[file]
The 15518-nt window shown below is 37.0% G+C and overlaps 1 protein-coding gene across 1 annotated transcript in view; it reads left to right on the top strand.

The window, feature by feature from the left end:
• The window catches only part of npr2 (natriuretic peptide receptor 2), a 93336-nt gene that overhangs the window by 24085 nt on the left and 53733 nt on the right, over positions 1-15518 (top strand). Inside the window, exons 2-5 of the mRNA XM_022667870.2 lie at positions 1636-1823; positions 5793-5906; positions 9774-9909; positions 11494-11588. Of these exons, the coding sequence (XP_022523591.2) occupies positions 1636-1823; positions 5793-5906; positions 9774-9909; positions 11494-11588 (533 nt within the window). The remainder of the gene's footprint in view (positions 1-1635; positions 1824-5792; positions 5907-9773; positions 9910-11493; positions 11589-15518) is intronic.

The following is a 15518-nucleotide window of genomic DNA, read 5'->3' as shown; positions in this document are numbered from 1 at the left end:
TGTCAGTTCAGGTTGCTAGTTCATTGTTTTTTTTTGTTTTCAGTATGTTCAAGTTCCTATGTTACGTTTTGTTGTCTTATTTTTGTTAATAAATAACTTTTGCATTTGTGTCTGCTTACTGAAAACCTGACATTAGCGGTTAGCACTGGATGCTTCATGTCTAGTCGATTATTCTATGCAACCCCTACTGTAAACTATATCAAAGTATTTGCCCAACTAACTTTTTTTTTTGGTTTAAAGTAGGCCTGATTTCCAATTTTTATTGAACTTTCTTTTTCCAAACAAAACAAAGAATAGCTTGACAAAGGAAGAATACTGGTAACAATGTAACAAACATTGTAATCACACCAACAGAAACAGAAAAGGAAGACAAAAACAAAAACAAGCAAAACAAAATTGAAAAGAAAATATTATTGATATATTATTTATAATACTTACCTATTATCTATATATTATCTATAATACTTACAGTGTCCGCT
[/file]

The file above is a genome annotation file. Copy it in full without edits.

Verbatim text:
The 15518-nt window shown below is 37.0% G+C and overlaps 1 protein-coding gene across 1 annotated transcript in view; it reads left to right on the top strand.

The window, feature by feature from the left end:
• The window catches only part of npr2 (natriuretic peptide receptor 2), a 93336-nt gene that overhangs the window by 24085 nt on the left and 53733 nt on the right, over positions 1-15518 (top strand). Inside the window, exons 2-5 of the mRNA XM_022667870.2 lie at positions 1636-1823; positions 5793-5906; positions 9774-9909; positions 11494-11588. Of these exons, the coding sequence (XP_022523591.2) occupies positions 1636-1823; positions 5793-5906; positions 9774-9909; positions 11494-11588 (533 nt within the window). The remainder of the gene's footprint in view (positions 1-1635; positions 1824-5792; positions 5907-9773; positions 9910-11493; positions 11589-15518) is intronic.

The following is a 15518-nucleotide window of genomic DNA, read 5'->3' as shown; positions in this document are numbered from 1 at the left end:
TGTCAGTTCAGGTTGCTAGTTCATTGTTTTTTTTTGTTTTCAGTATGTTCAAGTTCCTATGTTACGTTTTGTTGTCTTATTTTTGTTAATAAATAACTTTTGCATTTGTGTCTGCTTACTGAAAACCTGACATTAGCGGTTAGCACTGGATGCTTCATGTCTAGTCGATTATTCTATGCAACCCCTACTGTAAACTATATCAAAGTATTTGCCCAACTAACTTTTTTTTTTGGTTTAAAGTAGGCCTGATTTCCAATTTTTATTGAACTTTCTTTTTCCAAACAAAACAAAGAATAGCTTGACAAAGGAAGAATACTGGTAACAATGTAACAAACATTGTAATCACACCAACAGAAACAGAAAAGGAAGACAAAAACAAAAACAAGCAAAACAAAATTGAAAAGAAAATATTATTGATATATTATTTATAATACTTACCTATTATCTATATATTATCTATAATACTTACAGTGTCCGCT